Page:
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With VidCon Australia just around the corner, Julia Maes, Executive Producer of VidCon International, faces off against Hank Green on the SciShow Quiz Show, answering questions about Australian things and earning prizes for Patreon patrons!

Hosted by: Michael Aranda
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The Moon:


Oxidative stress:


 (00:00) to (02:00)


M: Hello everybody and welcome to SciShow Quiz Show! Where real smart people test their knowledge about real kinds of science and win prizes for two of our supporting patrons on patreon. 

H: You are confirmed real smart person.

J: Thank you


J: Aww.. 

M: Oh no injury on set.

H: Did I hurt you? 

J: No i just was disappointed on how bad that high-five was.

H: I thought it's it no one would have known, if you hadn't said anything. 

J: I know in my heart. I can't lie to these people. 

M: I'm your host: Michael Aranda. And today our contestants are executive producer for VidCon International, but also a secretly talented science poet Julia Maes. 

H: Ooh.

J: I didn't even know that about myself. 

M: Going up against Hank Green who hasn't yet published any science poetry that we know of but has written some excellent music about science

H: Yes. Sure. I mean what's the difference really between a poem and a song?

M: Meh...

J: Later. 

H You want do you have opinions on that?

J: Yeah I do but not now. 

H: Oh, I don't. 

M: Okay. As a special thank you to our supporters on patreon, we've selected two of you at random to win some prizes. Hank you will be playing for Melanie Rowland. 

H: Hello Melanie. 

M: Julia you are playing for Alex Tomlinson.

J: Hi Alex Tomlinson.

M: Stefan, show our contestants what they could win today.

S: Melanie and Alex y'all are in for a treat. You will both be taking home the sign cards from our final round with our contestants final guesses and wagers on them. The winner will also receive the I won SciShow Quiz Show pin and some top secret swag from, but the loser of today's quiz show will of course receive the extra special made with care and love I lost SciShow Quiz Show pin. Good luck contestants and back to you Michael.

M: Okay, you guys ready?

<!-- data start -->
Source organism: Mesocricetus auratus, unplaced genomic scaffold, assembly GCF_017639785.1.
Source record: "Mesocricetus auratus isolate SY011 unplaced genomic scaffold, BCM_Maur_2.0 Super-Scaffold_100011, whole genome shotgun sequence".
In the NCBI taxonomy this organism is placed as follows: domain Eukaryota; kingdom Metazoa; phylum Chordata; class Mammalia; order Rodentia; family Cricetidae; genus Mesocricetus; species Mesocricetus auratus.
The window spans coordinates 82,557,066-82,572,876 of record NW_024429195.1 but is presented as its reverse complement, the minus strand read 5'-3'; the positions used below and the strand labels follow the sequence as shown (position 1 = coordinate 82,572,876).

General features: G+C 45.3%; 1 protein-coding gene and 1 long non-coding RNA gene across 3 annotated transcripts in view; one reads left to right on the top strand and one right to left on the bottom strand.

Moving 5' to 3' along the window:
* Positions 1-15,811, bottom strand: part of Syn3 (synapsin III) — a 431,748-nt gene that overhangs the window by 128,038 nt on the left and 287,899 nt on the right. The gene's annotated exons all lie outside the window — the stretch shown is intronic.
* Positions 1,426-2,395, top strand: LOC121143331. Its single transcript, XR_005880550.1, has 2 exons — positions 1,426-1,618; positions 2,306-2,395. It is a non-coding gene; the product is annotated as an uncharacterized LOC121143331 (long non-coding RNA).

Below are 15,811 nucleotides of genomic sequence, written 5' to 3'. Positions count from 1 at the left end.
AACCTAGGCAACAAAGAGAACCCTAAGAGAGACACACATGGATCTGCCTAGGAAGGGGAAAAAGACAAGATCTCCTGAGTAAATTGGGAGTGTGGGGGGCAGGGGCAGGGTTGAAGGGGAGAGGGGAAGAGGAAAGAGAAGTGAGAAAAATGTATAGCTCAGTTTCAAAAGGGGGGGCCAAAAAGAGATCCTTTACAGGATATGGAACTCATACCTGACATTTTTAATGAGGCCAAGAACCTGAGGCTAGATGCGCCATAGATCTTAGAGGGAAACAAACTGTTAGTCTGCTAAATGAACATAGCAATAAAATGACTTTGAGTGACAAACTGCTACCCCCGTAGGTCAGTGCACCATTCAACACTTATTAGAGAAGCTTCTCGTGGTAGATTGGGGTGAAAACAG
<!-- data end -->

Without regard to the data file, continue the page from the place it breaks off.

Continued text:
J: Mmhmm.

M: You both start off with 1000 SciShow bucks.

J: Okay.

M: Everytime you answer a question correctly you will win 200 points. 

 (02:00) to (04:00)

M: If you answer incorrectly you lose 100 points

H: So by points do you mean SciShow bucks?

M: Yeah they are interchangeable one-to-one currency exchange

J: Do you ask that question every episode?

H: No no he never says points


H: *Incoherent mumbling*

M: we just use different units of measurements for points every yeah every time.

J: Good

H: Yeah next time you should just say beans

M: Okay so you both have one thousand beans

J: Oh great

H: Beans is actually like a thing that people say for money, right? Anybody?

S: You can't keep saying beans... It'll make me laugh too much 

H: Sam's having a hard time with beans.

M: Okay, since the first ever Vid Con Australia is coming up in September, now seems like a good time to test your knowledge of Australian wildlife. 

J: Okay

M: So that's the topic of our first round

H: Non placental mammals.

M: You'll often hear people talking about how Australia is home to the world's deadliest spiders and snakes.

H: Oh. Not mammals.

M: But even if you manage to avoid those there are plenty of other super dangerous animals to worry about down under. Like the box jellyfish. A few species of box jelly fish have some of the most deadly venom in the world and they just so happen to lve in the oceans around Australia as well as the rest of the Indo-pacific.

H: Okay

M: Jellyfish stings in Australia are serious business and a lot of beaches have first aid stations where you can grab something to put on the sting. There's some evidence that this stuff prevents stinging cells from releasing more venom. The question is: what should you put on a box jelly fish sting? Vinegar, hydrogen peroxide, ethanol or aloe.

J: Aloe

M: I'm afraid that is incorrect

J: uh

H: I'm gonna try too, vinegar.

M: That is correct.

H: Yay!

J: Noo

All: hahaha

H: I feel like i did that. Like I got stung by a Portuguese man-of-war once. 

J: Ih!

M: Oh!

H: Is very painful and I think that we did pour vinegar on it.

 (04:00) to (06:00)

M: Hmm

H: So maybe i had first hand experience but maybe not. I've been alive for so long, I have no idea what actually happened and what I just made up. 

J: How old are you? What do you mean 'so long'?

H: I don't know, for a long time. Ypu don't know the half of it.

J: No I guess I don't.